When the Oil Deregulation Law was implemented in 1998, there were only three major oil companies dominating the market. Dennis Uy, who was only 29 years old at that time, saw the opportunity to grab a piece of the market by opening his own oil trading company in Davao City.
He initially served commercial accounts but later realized that for him to be able to compete and sustain the business for the long term, he had to create his own brand.
He wanted a brand that will represent persistence. No matter how hard the competition was, his business would always fight to win, and this was how he came up with the name Phoenix, which symbolizes longevity and immortality.
The Phoenix brand allowed Uy to venture into retailing by opening gasoline stations all over the country. Three years after he launched his company, he already had 32 gasoline stations but it was after the Initial Public Offering of Phoenix Petroleum that his number of gasoline stations nationwide grew aggressively to over 500 at present.
Phoenix Petroleum today is now the largest independent oil company with market capitalization of Php10 billion in the stock market, making Uy one of the youngest billionaires at age 43 years old.
What made Dennis decide to become an entrepreneur at a young age? What are his beliefs and values in business? Here are the five business secrets every entrepreneur can learn from Phoenix Petroleum founder Dennis Uy:
1. Learn to become financially independent
Uy used to work for the family business. After he graduated from college where he finished business management from De La Salle University, he worked for his father and uncle’s business.
Later on, he realized that for him to really become financially independent, he had to stop working for others and create his own.
“I wanted financial independence. If you were to ask for gift in life, it is freedom. Freedom allows you to do the things that you love. Freedom gives you happiness,” Uy says.
Dennis wanted to be independent of the family business because he felt that for as long as he relied on his family for his income, there was no way he can achieve financial freedom.
“For example, my father used to scold me when I go home late at night,” Uy says. “I could not argue or reason out why I came late because I get my allowance from my father. I realized that I needed to do my own business.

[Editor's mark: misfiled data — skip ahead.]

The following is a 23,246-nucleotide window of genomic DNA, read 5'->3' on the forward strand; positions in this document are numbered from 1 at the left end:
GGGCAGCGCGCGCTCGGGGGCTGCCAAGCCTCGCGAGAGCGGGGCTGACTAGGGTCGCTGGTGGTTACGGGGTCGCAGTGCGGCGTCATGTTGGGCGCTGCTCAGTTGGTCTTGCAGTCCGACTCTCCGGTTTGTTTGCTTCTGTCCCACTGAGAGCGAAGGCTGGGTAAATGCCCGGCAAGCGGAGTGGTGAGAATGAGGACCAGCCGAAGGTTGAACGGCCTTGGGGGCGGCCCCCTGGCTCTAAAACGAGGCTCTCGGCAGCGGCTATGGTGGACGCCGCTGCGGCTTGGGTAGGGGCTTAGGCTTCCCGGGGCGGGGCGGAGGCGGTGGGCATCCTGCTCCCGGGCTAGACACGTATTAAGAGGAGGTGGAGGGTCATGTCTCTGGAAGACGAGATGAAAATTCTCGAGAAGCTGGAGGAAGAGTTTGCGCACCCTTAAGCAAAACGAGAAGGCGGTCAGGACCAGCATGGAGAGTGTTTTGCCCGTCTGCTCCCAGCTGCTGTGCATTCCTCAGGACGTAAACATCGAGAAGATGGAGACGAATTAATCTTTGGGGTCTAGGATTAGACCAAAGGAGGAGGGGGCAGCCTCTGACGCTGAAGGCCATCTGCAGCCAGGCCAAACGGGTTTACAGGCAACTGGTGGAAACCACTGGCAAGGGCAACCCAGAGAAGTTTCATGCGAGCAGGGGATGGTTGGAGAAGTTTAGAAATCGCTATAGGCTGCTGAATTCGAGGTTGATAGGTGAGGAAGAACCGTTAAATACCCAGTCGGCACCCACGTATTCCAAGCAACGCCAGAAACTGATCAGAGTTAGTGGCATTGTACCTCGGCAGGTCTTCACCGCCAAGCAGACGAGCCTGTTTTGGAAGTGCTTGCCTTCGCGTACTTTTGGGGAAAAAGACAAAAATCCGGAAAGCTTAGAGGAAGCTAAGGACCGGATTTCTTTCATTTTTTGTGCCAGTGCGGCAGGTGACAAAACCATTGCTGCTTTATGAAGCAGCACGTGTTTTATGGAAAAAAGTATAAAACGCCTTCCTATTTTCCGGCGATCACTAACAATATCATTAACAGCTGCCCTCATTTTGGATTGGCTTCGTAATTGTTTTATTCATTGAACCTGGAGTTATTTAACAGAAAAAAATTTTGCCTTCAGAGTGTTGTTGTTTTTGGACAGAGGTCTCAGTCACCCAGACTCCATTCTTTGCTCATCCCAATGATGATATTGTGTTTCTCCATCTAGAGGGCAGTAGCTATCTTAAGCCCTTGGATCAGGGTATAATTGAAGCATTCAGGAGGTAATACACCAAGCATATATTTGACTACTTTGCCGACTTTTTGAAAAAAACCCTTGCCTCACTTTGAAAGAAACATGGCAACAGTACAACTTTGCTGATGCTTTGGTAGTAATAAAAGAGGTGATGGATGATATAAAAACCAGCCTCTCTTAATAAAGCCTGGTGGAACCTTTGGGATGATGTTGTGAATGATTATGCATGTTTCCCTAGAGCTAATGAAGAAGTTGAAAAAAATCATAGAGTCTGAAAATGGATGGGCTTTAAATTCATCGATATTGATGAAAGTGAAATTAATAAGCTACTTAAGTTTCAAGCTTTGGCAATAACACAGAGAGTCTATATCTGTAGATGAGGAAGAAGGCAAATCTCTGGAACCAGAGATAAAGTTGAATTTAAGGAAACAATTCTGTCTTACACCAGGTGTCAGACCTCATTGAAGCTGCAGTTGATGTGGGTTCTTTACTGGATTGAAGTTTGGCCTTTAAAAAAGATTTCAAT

“I started earning my own money by trading in the stock market so I can buy the things that I want. Having my own savings allowed me to buy my own car without asking and waiting for my father to approve it. I have learned to work for my money since then.”
2. Learn to professionalize the business early on
It is very common among small business owners to hire family members as employees to work in their company. Family members get to perform important functions such as managing the finances of the company because the business owner trusts them more than the non-family employees.
Although Uy comes from a family business orientation, he wanted to professionalize his business from day one. “I did not involve any family member to help in my company because it is so hard to fire them if I need to. In Chinese families, there is no line of separation between work and personal. My wife used to be in finance in my company but not anymore.”
3. Learn to be trustworthy and transparent
There is a strong tendency for employees not to believe their employers when they sense that their employers are not willing to share them information they need to know about the company. This lack of transparency often results to lack of trust in the workplace.
Transparent leadership can be a powerful tool in fostering a culture of trust between the employer and employees. When there is trust in the company, employees are more productive and creative in solving problems.
“I am always transparent to my team,” Uy says. “They don’t have to second-guess me. I don’t have factions. I treat my employees like family and at same time we care for our employees’ welfare.
“The most important thing I learned from my grandfather is to be trustworthy. All good things in business start with trust. If you can’t be trusted, you can’t do business. People need to trust.”
4. Learn to value relationships
In business, treating your customers and suppliers with honesty and fairness helps in building long-term relationships. Having a healthy relationship contributes to the success and longevity of the business.
“We value our relationships with our customers,” Uy says. “We try to be more flexible compared to our multinational competitors, whose decision-making process takes longer than us. We also give leeway to our people to negotiate with our customers.
“I also value relationships with suppliers,” he adds. “We try to take care of those who have been with us when we were still a small company.”
5. Learn from mentors and experience
When Uy was starting his oil trading business, he would attend seminars related to the oil industry. He would also read management books and biographies of successful entrepreneurs for inspiration.
While these can be helpful in honing one’s skills, having a seasoned mentor to advise you can be more effective when you apply the skills and knowledge you learn in business.
“I have mentors who advise me in my business,” Uy says. “Some are personal family friends whose brains I pick all the time. We would discuss many things about business and even life experiences.
“One of the keys to succeed in business is to be humble enough to admit that you don’t know. I am not afraid to ask if I need to consult something from my own employees. Just because you’re the boss, doesn’t mean you know everything. You don’t have a monopoly of knowledge.”
Henry Ong, RFP, is president of Business Sense Financial Advisors. Email Henry for business advice firstname.lastname@example.org or follow him on Twitter @henryong888